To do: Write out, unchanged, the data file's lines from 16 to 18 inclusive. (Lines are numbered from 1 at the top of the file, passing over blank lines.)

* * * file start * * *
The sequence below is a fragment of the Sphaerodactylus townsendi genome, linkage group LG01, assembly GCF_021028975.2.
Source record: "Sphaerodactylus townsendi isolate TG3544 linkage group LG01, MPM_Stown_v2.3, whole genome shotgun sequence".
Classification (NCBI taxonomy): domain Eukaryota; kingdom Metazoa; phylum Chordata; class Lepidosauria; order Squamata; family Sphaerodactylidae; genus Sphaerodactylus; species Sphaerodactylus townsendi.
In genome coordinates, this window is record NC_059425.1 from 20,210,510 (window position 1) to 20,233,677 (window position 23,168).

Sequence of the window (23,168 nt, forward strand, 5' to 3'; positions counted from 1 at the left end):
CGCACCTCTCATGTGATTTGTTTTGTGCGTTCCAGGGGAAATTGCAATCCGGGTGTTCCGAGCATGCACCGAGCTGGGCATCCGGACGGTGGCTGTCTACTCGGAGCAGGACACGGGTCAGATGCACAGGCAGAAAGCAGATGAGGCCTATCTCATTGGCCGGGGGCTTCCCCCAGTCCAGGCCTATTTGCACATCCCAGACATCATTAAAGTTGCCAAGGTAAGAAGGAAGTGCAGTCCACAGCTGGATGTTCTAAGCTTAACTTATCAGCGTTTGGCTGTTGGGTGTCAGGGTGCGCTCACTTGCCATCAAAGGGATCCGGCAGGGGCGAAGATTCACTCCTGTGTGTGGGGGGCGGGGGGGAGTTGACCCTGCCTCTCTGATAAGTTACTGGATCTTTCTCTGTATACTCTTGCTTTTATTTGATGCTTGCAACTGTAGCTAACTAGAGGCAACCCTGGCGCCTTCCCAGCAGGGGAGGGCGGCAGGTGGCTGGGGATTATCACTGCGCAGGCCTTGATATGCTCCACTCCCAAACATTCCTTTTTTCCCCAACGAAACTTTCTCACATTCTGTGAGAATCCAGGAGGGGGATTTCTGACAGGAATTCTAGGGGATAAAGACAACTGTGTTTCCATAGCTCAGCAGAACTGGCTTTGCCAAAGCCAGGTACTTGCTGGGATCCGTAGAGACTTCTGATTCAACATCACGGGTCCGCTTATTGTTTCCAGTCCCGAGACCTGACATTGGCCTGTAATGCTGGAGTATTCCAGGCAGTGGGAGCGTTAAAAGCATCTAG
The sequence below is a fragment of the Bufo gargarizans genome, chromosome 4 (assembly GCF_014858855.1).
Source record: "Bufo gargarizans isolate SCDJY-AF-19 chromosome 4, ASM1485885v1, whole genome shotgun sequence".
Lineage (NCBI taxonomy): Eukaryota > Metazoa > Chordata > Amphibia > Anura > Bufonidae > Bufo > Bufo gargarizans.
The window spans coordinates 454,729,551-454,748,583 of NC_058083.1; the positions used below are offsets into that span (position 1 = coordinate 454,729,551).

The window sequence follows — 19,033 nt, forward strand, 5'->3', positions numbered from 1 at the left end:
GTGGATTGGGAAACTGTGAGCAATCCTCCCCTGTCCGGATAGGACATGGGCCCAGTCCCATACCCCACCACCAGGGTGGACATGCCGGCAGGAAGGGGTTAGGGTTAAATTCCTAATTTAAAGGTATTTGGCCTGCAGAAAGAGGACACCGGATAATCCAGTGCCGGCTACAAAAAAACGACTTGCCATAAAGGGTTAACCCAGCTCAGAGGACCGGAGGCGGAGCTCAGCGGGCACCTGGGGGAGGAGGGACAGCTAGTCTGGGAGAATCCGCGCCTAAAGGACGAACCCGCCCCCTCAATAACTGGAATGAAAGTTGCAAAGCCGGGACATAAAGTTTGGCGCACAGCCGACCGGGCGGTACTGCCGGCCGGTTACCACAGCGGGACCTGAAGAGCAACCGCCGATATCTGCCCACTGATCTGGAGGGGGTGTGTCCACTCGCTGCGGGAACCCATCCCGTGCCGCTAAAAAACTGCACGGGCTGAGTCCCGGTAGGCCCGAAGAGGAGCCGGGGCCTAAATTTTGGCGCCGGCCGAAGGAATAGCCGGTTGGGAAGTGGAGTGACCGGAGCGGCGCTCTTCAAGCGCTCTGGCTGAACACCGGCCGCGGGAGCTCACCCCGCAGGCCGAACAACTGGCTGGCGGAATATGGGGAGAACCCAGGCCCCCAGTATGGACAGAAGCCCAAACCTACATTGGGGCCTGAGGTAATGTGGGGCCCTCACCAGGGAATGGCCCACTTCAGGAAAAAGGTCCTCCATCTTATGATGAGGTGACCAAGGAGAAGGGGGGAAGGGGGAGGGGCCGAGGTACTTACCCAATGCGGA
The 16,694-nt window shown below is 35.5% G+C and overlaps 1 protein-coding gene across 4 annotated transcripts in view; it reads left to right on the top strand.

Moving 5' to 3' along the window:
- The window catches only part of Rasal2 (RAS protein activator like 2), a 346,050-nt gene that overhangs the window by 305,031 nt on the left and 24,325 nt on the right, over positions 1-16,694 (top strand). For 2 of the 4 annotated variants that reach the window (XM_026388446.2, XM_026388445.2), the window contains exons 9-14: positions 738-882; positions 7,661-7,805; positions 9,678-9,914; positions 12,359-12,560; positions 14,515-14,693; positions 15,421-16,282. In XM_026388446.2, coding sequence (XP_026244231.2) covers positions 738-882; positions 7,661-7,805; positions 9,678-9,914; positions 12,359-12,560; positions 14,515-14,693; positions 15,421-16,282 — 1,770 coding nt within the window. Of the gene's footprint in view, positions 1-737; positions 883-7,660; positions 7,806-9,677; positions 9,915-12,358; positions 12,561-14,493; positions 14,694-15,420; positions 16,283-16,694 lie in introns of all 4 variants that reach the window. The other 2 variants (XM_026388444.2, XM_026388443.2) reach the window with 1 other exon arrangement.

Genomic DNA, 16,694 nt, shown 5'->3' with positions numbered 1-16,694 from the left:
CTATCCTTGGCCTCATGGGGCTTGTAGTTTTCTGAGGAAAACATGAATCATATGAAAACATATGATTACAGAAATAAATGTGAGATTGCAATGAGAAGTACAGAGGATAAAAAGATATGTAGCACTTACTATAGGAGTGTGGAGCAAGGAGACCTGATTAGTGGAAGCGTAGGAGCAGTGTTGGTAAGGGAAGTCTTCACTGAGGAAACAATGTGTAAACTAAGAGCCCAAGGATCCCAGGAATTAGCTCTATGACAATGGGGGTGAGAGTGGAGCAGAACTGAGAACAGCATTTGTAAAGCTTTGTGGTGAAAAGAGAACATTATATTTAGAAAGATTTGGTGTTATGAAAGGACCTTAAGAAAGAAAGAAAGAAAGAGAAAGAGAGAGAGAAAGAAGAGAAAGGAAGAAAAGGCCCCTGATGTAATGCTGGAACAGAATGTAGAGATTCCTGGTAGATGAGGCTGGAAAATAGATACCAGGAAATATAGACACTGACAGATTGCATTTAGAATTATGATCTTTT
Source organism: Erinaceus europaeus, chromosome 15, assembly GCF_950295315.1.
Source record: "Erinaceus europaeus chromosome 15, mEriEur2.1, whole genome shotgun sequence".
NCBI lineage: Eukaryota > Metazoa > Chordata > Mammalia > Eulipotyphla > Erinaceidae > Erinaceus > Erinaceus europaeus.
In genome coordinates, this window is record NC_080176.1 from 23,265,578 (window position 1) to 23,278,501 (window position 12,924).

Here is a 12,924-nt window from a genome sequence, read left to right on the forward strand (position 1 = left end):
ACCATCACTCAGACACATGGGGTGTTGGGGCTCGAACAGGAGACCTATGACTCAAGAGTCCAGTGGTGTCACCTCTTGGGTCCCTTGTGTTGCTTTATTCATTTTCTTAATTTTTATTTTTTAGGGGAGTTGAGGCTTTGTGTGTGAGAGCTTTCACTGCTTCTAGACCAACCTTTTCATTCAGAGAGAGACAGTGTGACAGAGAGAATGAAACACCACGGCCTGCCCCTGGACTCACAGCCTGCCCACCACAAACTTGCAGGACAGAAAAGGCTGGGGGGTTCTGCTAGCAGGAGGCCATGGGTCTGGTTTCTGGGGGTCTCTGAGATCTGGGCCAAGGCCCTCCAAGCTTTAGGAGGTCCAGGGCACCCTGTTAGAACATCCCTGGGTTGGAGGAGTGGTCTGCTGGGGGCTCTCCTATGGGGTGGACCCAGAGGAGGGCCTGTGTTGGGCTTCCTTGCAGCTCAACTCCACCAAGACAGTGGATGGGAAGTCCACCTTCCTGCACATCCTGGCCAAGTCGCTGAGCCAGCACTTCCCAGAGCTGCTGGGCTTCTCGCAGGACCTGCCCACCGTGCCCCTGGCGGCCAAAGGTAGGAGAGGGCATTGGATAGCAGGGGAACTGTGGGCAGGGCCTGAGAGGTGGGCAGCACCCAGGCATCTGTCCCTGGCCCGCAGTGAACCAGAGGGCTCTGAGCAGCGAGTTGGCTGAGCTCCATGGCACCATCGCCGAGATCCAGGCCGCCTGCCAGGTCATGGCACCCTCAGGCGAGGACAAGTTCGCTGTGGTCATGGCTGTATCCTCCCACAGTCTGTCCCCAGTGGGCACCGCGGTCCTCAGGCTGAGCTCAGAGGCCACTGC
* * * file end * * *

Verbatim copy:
Genomic DNA, 16,694 nt, shown 5'->3' with positions numbered 1-16,694 from the left:
CTATCCTTGGCCTCATGGGGCTTGTAGTTTTCTGAGGAAAACATGAATCATATGAAAACATATGATTACAGAAATAAATGTGAGATTGCAATGAGAAGTACAGAGGATAAAAAGATATGTAGCACTTACTATAGGAGTGTGGAGCAAGGAGACCTGATTAGTGGAAGCGTAGGAGCAGTGTTGGTAAGGGAAGTCTTCACTGAGGAAACAATGTGTAAACTAAGAGCCCAAGGATCCCAGGAATTAGCTCTATGACAATGGGGGTGAGAGTGGAGCAGAACTGAGAACAGCATTTGTAAAGCTTTGTGGTGAAAAGAGAACATTATATTTAGAAAGATTTGGTGTTATGAAAGGACCTTAAGAAAGAAAGAAAGAAAGAGAAAGAGAGAGAGAAAGAAGAGAAAGGAAGAAAAGGCCCCTGATGTAATGCTGGAACAGAATGTAGAGATTCCTGGTAGATGAGGCTGGAAAATAGATACCAGGAAATATAGACACTGACAGATTGCATTTAGAATTATGATCTTTT
Source organism: Erinaceus europaeus, chromosome 15, assembly GCF_950295315.1.